COVID-19 hospitalizations in B.C. continue to fall as deaths rise to 105
Provincial health officer announces 55 new cases of the disease, mostly linked to known outbreaks
The number of people hospitalized in B.C. with COVID-19 has fallen once again, though provincial health officials have announced another spike in new confirmed cases.
On Tuesday, provincial health officer Dr. Bonnie Henry announced 55 new confirmed cases of the novel coronavirus, bringing the total to date to 2,053. Two more deaths have been recorded, for a total of 105, and 1,231 people have recovered from their illness.
Currently, there are 94 COVID-19 patients in hospital, down from 97 a day earlier. Thirty-seven of those patients are in intensive care.
Henry said the majority of the new cases announced Tuesday are connected to known outbreaks in the community.
There are 46 cases connected to the Superior Poultry Processors plant in Coquitlam and 34 at United Poultry in Vancouver. One hundred and twenty inmates and 12 staff members at Mission Institution have tested positive for the disease.
A total of 391 confirmed cases are linked to outbreaks in long-term care homes.
Henry noted that B.C. hasn't experienced the high fatality rates for COVID-19 patients in intensive care that some other jurisdictions have seen. In fact, she said B.C.'s ICU fatality rate is "much lower" than in other parts of the world.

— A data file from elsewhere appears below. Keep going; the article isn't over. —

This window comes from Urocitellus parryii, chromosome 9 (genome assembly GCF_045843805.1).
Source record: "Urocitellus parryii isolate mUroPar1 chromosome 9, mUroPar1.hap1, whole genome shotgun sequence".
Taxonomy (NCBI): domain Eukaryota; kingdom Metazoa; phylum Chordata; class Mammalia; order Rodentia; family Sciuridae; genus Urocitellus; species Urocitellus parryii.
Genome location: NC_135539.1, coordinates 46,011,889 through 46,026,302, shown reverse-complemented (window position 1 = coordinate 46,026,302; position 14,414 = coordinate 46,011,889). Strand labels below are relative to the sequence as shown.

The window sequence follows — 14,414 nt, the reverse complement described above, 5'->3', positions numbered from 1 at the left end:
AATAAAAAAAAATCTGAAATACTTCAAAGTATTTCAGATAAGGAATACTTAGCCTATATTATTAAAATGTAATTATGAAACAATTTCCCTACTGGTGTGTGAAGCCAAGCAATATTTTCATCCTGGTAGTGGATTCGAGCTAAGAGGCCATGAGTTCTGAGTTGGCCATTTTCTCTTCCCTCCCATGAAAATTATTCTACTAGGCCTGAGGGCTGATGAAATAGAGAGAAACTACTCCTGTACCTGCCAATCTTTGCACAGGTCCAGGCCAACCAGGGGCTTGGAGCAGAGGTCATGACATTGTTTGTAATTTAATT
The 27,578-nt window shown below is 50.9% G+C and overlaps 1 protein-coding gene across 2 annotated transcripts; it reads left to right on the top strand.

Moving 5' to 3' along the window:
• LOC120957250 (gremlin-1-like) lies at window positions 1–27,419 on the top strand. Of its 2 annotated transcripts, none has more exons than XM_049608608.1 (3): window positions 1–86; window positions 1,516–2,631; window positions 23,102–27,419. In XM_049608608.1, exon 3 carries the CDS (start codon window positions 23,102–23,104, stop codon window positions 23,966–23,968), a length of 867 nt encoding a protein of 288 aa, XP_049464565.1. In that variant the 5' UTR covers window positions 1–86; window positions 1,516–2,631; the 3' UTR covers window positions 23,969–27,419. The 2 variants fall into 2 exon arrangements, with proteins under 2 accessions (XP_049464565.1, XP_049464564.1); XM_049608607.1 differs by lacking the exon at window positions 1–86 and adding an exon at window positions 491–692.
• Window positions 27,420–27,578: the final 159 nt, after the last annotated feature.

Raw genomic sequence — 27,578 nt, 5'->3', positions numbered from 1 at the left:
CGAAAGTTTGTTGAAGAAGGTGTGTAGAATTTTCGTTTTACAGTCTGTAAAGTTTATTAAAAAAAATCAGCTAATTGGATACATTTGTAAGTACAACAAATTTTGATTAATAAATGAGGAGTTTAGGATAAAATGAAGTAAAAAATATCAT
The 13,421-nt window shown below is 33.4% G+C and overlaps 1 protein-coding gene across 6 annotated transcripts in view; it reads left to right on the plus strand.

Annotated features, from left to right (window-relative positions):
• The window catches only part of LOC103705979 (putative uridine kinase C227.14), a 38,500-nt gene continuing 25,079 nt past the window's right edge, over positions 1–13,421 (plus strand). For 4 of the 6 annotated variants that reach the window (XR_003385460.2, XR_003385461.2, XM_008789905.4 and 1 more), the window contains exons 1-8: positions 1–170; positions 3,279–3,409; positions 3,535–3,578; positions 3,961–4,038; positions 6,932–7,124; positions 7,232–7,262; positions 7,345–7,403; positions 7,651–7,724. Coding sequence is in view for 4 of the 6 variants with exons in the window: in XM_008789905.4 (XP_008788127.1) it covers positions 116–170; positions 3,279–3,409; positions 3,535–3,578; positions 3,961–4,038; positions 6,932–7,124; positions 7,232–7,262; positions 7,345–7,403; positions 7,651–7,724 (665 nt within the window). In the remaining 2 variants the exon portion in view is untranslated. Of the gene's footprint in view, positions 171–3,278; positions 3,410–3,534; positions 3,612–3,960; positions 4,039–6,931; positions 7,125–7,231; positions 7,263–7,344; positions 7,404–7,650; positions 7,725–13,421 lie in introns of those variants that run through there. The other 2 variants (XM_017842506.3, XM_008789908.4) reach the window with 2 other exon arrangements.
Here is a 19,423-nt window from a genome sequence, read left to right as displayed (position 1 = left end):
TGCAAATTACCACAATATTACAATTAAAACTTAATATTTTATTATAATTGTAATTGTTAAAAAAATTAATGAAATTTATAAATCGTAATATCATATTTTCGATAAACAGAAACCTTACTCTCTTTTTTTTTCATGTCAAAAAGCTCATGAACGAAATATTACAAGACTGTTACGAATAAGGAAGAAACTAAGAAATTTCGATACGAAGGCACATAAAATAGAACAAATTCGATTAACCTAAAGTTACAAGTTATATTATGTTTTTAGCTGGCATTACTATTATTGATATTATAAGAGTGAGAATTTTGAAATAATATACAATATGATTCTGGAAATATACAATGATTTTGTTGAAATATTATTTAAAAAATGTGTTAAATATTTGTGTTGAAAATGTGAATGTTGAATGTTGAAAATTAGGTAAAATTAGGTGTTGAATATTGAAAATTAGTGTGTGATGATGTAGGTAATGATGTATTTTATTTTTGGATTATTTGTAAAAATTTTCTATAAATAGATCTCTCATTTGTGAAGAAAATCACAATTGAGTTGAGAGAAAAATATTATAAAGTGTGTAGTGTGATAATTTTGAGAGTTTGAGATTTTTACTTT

She pointed out that early on in the pandemic, a B.C. woman in her 80s spent a number of days on a ventilator but is now recovering at home.
Henry also said she understands the COVID-related restrictions on business and daily life have taken a toll on British Columbians, in terms of emotional, financial and social hardships. She said the province has attempted to strike a delicate balance between virus control measures and maintaining B.C. society, and she still hopes some restrictions will be lifted beginning in mid-May.
Meanwhile, scientists at the B.C. Centre for Disease Control are examining 17 different serology testing systems that could be used to determine who has previously been infected with the novel coronavirus, Henry said. She said a few of those tests are showing promise.
Earlier Tuesday, the federal government revealed new, updated projections on the number of potential cases and deaths in Canada from COVID-19, which are lower than initial estimates.
Prime Minister Justin Trudeau said this shows public health measures are working to slow the spread of the disease caused by the virus — but also said the country is "not out of the woods yet."
"We are in the middle of the most serious public health emergency Canada has ever seen, and if we lift measures too quickly, we could lose the progress we've made," Trudeau said.
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With files from Roshini Nair